There are 15 students in the play who are high school students and two are BHS graduates.
Dirks, who performed last at BHS his senior year in "Hello Dolly," said he wasn't able to be in the summer play last year, but he was able to be in it this summer.
"It is so surreal," Dirks said of being back at the high school. Dirks is attending St. Olaf College and is spending his summer in Brainerd. "Walking these halls again is like a dream. Everything is different and alien now and I don't get the jokes anymore."
Dirks did his research before auditions of the play and he was drawn to Juror No. 8. He said the role is a challenge as it is intense and requires him to always be in the moment.
"Because there is reasonable doubt, all the other jurors find out they have an emotional connection to the case," Dirks said. "They are projecting their own issues with their son onto the kid on trial. ... Juror 8 works to remove their emotions from the case and I have to get everyone to look at the case logically.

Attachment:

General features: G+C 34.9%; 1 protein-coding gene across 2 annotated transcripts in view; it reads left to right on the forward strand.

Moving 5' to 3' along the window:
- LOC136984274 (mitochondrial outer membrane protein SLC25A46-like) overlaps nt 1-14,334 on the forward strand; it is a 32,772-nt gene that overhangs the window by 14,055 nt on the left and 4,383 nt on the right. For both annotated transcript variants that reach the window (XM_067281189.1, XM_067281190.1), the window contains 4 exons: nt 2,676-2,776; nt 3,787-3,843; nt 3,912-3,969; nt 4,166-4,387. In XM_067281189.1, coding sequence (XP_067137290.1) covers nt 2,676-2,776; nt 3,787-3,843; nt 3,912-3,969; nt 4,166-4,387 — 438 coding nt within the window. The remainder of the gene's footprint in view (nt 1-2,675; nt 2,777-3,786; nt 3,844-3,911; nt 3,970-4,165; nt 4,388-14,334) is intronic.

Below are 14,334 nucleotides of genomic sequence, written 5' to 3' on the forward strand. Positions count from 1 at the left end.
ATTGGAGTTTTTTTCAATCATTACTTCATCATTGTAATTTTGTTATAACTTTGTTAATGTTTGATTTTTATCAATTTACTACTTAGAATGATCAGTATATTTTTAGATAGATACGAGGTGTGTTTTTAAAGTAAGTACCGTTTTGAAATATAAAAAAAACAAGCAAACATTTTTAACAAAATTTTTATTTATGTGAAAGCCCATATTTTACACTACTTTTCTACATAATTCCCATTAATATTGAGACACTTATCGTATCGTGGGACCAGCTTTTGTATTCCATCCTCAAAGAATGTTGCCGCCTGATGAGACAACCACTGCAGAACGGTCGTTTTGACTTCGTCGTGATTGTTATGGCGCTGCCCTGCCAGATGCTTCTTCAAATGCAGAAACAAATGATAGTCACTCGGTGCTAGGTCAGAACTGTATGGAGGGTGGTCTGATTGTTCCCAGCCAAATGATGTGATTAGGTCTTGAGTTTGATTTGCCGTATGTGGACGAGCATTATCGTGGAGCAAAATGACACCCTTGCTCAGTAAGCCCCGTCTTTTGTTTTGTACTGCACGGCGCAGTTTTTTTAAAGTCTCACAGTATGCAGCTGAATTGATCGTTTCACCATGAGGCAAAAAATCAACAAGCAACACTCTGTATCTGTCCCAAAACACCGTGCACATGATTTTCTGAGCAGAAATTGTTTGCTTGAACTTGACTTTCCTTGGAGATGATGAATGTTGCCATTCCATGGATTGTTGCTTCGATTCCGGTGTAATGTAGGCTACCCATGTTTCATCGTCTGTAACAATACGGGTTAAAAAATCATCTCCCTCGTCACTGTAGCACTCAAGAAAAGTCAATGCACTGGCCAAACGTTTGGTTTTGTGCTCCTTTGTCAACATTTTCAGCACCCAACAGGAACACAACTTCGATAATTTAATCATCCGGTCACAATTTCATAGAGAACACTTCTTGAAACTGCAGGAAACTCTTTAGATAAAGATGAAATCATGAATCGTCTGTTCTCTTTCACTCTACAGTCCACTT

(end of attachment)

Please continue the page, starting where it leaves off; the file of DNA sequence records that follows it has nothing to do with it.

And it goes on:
"Juror No. 8 thinks that all the other jurors are over-emotional and are unsympathetic, but at the same time he feels sympathy for every juror on the stage. Sharing this compassion can be difficult. The easiest thing has been channeling his passion. His passion for showmanship and putting things together is something I love to do as a person so a lot of parallel there to portray."
BHS Junior Travis Sawyer plays Juror No. 3.
"Juror No. 3 is the main antagonist," Sawyer said. "He is extremely opinionated and he doesn't have time to hear the other characters' arguments. I enjoy playing this role. I wouldn't say I am like this (character). This role is more aggressive and I have had experience with this type of character, so that is easy.
"Getting the lines down has been pretty easy. I'm good at memorization."
Sawyer, who has been in four plays so far at BHS, said this play is new in that the actors are on stage the entire time.
"It is a little more challenging to keep up with that character and that energy for the entire production," Sawyer said. "The biggest challenge is maintaining all the expressions and composure and not looking tired or bored while on stage listening to people talk for an extended amount of time."
Juror No. 4 is played by Emily-Rose Severson. This will be her eighth play as she started performing as a freshman. The BHS junior said she went into the auditions not knowing much about the play but thought she would be best at playing Junior No. 9, who is an elderly character. However, Johnson had other plans for Severson. Severson said all the students watched the film and said it helped her understand her role as Juror No. 4.